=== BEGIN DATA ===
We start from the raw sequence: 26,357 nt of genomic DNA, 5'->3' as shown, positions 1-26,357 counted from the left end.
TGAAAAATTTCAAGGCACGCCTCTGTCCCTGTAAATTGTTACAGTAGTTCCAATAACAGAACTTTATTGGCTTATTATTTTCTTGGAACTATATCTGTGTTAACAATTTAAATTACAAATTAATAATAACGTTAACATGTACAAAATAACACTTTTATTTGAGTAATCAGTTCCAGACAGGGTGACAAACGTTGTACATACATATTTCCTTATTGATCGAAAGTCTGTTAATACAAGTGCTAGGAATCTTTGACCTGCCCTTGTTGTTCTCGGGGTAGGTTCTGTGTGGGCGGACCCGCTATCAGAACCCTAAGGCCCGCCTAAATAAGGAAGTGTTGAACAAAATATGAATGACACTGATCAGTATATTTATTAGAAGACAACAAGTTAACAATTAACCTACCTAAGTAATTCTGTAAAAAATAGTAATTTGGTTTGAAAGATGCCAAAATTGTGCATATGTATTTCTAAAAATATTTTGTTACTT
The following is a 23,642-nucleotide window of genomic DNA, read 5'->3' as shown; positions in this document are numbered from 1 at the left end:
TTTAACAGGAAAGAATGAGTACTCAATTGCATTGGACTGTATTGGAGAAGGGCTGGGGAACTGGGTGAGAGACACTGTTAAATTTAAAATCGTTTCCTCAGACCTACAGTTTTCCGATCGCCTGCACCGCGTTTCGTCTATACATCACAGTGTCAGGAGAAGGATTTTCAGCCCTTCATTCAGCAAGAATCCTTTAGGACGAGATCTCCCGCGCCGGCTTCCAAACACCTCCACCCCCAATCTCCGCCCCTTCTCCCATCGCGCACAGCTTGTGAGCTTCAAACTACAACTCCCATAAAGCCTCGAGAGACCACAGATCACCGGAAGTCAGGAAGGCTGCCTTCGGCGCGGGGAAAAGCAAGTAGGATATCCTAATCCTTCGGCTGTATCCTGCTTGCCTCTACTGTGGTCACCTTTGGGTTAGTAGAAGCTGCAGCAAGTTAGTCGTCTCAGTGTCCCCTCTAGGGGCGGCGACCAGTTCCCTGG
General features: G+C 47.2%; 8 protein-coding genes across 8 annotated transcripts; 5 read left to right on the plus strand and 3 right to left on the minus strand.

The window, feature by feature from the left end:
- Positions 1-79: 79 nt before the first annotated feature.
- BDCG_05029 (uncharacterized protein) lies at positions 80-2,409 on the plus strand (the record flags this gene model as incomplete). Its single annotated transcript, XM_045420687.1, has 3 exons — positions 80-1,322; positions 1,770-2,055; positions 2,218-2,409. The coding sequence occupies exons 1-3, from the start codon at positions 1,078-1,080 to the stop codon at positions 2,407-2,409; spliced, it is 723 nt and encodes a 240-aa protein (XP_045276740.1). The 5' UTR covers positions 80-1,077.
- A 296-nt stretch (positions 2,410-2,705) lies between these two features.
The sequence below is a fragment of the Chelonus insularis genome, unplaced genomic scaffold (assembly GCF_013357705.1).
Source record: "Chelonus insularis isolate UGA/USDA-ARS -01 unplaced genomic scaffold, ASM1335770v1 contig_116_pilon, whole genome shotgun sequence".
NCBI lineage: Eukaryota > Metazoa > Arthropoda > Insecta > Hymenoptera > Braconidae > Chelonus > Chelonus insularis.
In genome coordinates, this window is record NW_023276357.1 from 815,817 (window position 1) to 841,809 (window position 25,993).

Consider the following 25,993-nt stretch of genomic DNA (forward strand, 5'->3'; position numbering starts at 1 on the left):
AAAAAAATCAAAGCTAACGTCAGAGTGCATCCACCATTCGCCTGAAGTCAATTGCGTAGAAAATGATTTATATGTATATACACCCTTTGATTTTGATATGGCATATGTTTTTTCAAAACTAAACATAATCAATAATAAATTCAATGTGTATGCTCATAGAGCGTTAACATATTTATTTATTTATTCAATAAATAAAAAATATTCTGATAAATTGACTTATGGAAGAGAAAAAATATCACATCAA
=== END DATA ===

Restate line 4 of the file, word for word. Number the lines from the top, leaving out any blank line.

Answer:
TTTAACAGGAAAGAATGAGTACTCAATTGCATTGGACTGTATTGGAGAAGGGCTGGGGAACTGGGTGAGAGACACTGTTAAATTTAAAATCGTTTCCTCAGACCTACAGTTTTCCGATCGCCTGCACCGCGTTTCGTCTATACATCACAGTGTCAGGAGAAGGATTTTCAGCCCTTCATTCAGCAAGAATCCTTTAGGACGAGATCTCCCGCGCCGGCTTCCAAACACCTCCACCCCCAATCTCCGCCCCTTCTCCCATCGCGCACAGCTTGTGAGCTTCAAACTACAACTCCCATAAAGCCTCGAGAGACCACAGATCACCGGAAGTCAGGAAGGCTGCCTTCGGCGCGGGGAAAAGCAAGTAGGATATCCTAATCCTTCGGCTGTATCCTGCTTGCCTCTACTGTGGTCACCTTTGGGTTAGTAGAAGCTGCAGCAAGTTAGTCGTCTCAGTGTCCCCTCTAGGGGCGGCGACCAGTTCCCTGG